Summer Research Contributes to DeSantiago's Transformation

When Ric DeSantiago speaks about an environmental transformation he’s made and the career path he’s interested in taking, that visualization initially returns him to a childhood memory.

He recalls visiting Hart Park, a place that provided him with an appreciation for nature, its beauty and the surrounding sights, in Bakersfield, Calif. “I’d go with my sister and it’s one of the last little bits of wilderness out there,” he said. “It’s beautiful.”

Then came a return visit, years later, to Hart Park. There, the scenic view, he noticed, had changed. “Everything that used to be around there, the beautiful Kern River flowing and everything else, was just oil fields,” he recalled. “(Hart Park) was still beautiful, but it’s pretty much destroyed.”

He was employed at the latter time by a construction company that had DeSantiago and others clearing land to prepare for oil companies to bring in machinery for onsite drilling. Seeing Hart Park again and noticing a major change to the area left an indelible mark to him.

“It was at that moment that I decided I wasn’t going to do that (kind of work) anymore. It wasn’t for me,” he said.

Education Opportunities

DeSantiago quit his lucrative job and chose to pursue his education. He left Bakersfield and attended San Diego Mesa College for two years. He will enter San Diego State University this fall to study environmental science. But before he starts at SDSU, DeSantiago received a prime summer opportunity to do environmental research at the University of San Diego.

He was selected for a paid fellowship through USD’s National Science Foundation (NSF) Research Experience for Undergraduates. The project brings together students from diverse backgrounds — and not only USD students — to do hands-on research tied to the effects of climate change. Students engage in collaborative, interdisciplinary research alongside USD faculty in biology, chemistry, biochemistry, engineering, environmental and ocean sciences, mathematics, computer science and physics.

“The goal is to engage these students in authentic research, preparing them for success in science and academics while also contributing to research,” said USD Environmental and Ocean Sciences Professor Drew Talley, PhD, who had DeSantiago work in his lab.

Talley’s research centers on wetland fishes, primarily fundulus. Through the NSF program, DeSantiago and his research partner, Amber Clay, “made novel discoveries that have importance to wetland conservation and, while doing so, have made connections with scientists, students and staff that will provide them with guidance and support throughout their careers,” Talley said.

DeSantiago, who works with the San Diego County Office of Education’s Splash Science Mobile Lab, immensely enjoyed his experience. His passion for doing research grew, he loved being in the lab and he had fun, even laughing now while recalling his first day of field work.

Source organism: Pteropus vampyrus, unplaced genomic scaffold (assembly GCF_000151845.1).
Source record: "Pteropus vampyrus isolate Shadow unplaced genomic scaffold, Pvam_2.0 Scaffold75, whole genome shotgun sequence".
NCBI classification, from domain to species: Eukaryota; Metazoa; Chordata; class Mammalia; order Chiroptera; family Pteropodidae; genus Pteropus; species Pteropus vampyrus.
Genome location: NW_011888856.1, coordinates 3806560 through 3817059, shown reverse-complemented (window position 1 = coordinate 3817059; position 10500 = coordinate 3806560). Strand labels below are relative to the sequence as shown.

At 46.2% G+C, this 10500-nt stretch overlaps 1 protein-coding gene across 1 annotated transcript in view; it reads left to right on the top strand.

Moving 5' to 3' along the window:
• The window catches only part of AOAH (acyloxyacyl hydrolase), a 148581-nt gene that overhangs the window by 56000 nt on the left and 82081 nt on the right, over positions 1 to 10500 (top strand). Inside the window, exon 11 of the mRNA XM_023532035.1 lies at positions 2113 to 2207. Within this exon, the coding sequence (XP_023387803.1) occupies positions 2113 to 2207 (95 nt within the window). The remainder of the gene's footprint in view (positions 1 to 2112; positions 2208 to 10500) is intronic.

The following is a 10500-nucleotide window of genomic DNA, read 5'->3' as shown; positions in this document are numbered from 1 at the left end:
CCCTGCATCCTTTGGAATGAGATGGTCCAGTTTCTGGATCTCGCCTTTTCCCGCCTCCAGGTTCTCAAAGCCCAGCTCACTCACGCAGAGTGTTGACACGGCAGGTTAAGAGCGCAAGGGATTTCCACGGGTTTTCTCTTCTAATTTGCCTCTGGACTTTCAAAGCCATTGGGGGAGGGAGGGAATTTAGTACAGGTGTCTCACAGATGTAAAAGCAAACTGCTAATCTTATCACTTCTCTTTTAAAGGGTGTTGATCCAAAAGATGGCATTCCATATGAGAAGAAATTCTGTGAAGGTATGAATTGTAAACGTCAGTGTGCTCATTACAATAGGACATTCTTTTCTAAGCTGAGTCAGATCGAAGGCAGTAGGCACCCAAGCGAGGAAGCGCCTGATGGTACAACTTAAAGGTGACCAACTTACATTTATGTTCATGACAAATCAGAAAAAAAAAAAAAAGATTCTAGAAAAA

“Our work is governed by the tides, so we go sampling during low tides,” DeSantiago explained. “We go out there to collect specimens and the first thing I do is walk into the mud to see what the water’s like and I went knee deep on one leg. I went to pull myself out and ended up getting both legs stuck in the mud. I kind of scooted out and lost my shoes on the first day of research.”

Thankfully, DeSantiago’s overall experience more than made up for losing a pair of shoes.

Empowered to Do

“When you read about something in any textbook, you’re only reading the results of an experiment or what happened and you go from there,” DeSantiago said. “But being here and seeing the thought process, it changed my view on science. In general, it’s how a question is posed and how we think about all of the possible outcomes, to come away with a question, an answer and to see if it’s true. It was really interesting to do all the work and not just read about it. It’s about getting your hands in there and doing it.”

Talley has been a powerful mentor to DeSantiago’s growth as a researcher. “Drew’s the man you need to know,” he said. “He’s not just great as a mentor and at research, but he cares about you. He’s introduced me to a lot of connections. He’s a great mentor, always pushing you, and he’s very charismatic.”

Solid mentorship while gaining lab and field experience has been a successful combination. It’s a big step forward in DeSantiago’s career transformation.

“Ric developed a keen interest in mitigating the damage being done to the environment, and showed the courage to leave (his construction) position and embark on his pathway to college,” Talley said. “While attending community college and still today, Ric volunteers, teaching school kids about marine science and the environment. I feel Ric will not only be a great role model, scientist and educator, but I look forward to one day having him as a trusted colleague.”

DeSantiago is inspired to do more.

“This research experience is something I can add to my resume and I know I want to have other opportunities. I’ll be talking to everybody in hopes of opening up any other doors I can because research is now something I’m not just interested in, but what I plan to do. I didn’t know all about what researchers did before this, but now that I’ve done some, I think it’s only going to get better.”

— Ryan T. Blystone

Photo above courtesy of Drew Talley

Contact Information

Office of Undergraduate Research
UMO Room 100N
5998 Alcalá Park
San Diego, CA 92110

Phone: (619) 260-7840
Fax: (619) 849-8390